11 obscure questions, Facebook, Max Schrems and the European Court of Justice

Eleven obscure questions will be the first step towards explaining why we in the UK and Europe have experienced 13 years of what has been described as ‘mass and indiscriminate surveillance’ by the US

At 9.30am on Thursday in Luxembourg, a country of which we know little, in the European Court of Justice (ECJ), a strange court of which we know even less, 11 obscure legal questions will be answered.

The answers will be couched in technical language of excruciating complexity, but they will be the first step towards explaining why we in the UK and Europe have experienced 13 years of what has been described as “mass and indiscriminate surveillance” by the US.

The UK was first warned about this surveillance when The Guardian ran its prize-winning story about American whistleblower Edward Snowden on 5 June 2013. Snowden told the world that the US government had all of us under surveillance, using nine internet companies as collection agents in foreign countries like ours. The surveillance programme is called Prism. As The Guardian was telling its story, one of the principles in the court case on Thursday, Austrian lawyer Max Schrems (pictured above) was heading for the Irish High Court to demand that Facebook should be stopped from stealing his data.

On 18 June 2014, judge Gerard Hogan of the Irish High Court, in a finding of fact for Max Schrems, said: “I will proceed on the basis that personal data transferred by companies such as Facebook Ireland to its parent company in the United States is thereafter capable of being accessed by the NSA [National Security Agency] in the course of mass and indiscriminate surveillance of such data.”

The Irish judge had been pipped to the post by an English High Court judge, Anthony May, who warned the UK Parliament on 8 April 2014 that the surveillance revealed by Snowden would be “criminal and unlawful” if it was run in the UK.

Seven years in court

Between those two judgments and the answers on Thursday lies a court case now in its seventh year. The litigation, starting in the Irish High Court in 2013, passed from the Irish High Court to the European Court of Justice in 2015, then back to the Irish High Court in 2016, and finally to the Irish Supreme Court in 2018, where a definitive judgment was made on 31 May 2019. But not quite. In 2018, in mid-flight between the Irish High Court and the Irish Supreme Court, an Irish judge, Caroline Costello, sent 11 questions about the matter to the European Court of Justice, which will be decided this week.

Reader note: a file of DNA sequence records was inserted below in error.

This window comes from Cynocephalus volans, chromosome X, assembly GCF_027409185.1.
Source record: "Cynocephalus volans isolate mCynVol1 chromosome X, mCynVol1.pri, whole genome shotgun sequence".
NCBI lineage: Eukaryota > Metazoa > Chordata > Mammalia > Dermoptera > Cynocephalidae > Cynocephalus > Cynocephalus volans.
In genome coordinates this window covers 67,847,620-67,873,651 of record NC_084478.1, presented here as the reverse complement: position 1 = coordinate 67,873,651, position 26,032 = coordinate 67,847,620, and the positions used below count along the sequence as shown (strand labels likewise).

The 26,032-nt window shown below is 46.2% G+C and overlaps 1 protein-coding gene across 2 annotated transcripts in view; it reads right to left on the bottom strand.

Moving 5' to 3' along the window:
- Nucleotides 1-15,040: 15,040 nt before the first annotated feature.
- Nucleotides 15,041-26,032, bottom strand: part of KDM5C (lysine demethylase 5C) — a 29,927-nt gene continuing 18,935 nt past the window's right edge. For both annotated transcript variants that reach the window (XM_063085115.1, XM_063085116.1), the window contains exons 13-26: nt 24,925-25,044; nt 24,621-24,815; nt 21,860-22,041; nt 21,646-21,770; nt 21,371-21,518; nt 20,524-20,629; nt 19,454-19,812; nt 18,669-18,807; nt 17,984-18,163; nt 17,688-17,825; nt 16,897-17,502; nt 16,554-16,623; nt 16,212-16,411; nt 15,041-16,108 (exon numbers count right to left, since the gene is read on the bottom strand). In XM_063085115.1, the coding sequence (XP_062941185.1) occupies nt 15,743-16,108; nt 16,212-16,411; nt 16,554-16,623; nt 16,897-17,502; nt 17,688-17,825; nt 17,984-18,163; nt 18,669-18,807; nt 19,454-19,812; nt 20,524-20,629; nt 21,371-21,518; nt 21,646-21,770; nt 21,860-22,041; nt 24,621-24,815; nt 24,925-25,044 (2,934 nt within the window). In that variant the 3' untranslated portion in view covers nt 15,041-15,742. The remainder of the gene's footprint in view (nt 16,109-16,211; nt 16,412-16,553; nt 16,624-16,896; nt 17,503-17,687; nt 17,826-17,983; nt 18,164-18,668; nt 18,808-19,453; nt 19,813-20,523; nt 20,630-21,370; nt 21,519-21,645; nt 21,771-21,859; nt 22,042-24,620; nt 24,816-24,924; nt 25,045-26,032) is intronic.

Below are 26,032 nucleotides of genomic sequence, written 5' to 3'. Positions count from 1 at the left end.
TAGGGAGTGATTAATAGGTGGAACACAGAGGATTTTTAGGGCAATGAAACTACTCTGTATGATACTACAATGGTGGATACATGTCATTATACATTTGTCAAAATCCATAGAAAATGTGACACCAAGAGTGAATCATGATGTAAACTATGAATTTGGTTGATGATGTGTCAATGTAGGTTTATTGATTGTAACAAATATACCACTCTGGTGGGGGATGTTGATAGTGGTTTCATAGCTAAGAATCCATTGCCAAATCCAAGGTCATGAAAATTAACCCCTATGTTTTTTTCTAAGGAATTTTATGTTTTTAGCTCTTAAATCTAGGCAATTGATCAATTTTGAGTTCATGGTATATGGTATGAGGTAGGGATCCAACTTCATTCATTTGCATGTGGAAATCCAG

On 31 May 2019, led by the chief justice of Ireland, judge Frank Clarke, the Irish Supreme Court unanimously dismissed an application by the US government and Facebook to quash judge Hogan’s findings of 18 June 2014 – that the US was engaged in “mass and indiscriminate surveillance” throughout the EU (including the UK).

Until the US halts the Prism programme, its nine agents, named in the UK Parliamentary Hansard on 17 April 2018, and again on 14 February 2019, as Microsoft, Apple, Google, Facebook, Yahoo, Hotmail, Skype, You Tube and AOL, remain in the frame for their part in enabling serious breaches of all EU and UK data protection laws. By now, the number of companies taking part in Prism and similar surveillance programmes must be far greater.

Boris Johnson’s meeting in the Wirral

On 1 November 2018, the UK’s biggest spy agency, GCHQ, made a public appeal in Dublin for the Irish spooks to get on board for a campaign against alleged Russian cyber crime.

The Irish spooks pointed out that questions had been raised in the Irish courts about GCHQ’s partner in surveillance, the US National Security Agency, over its interception of data of EU citizens. 

On 10 October 2019, during a three-hour meeting with the Irish premier (Taoiseach) at the Thornton Manor Hotel on the Wirral, prime minister Boris Johnson was reminded of what the Irish intelligence agency, G2, had told GCHQ. Johnson was also appraised, in detail, of the findings of the Irish Supreme Court.

He was, it has been suggested, told that if GCHQ continued its partnership with the NSA, against EU citizens, the EU would consider cutting the UK off from all EU data transfers.  

In the front line of all this are the 37 million UK users of the internet, who have had their data captured by the US. After seven years of major litigation, all of it affecting them but none of it in the UK, in two Supreme Courts, one High Court and from the UK Parliament, but unreported, at an estimated cost of over £50m, UK internet users are unaware of the scale of the unlawful theft of their data.

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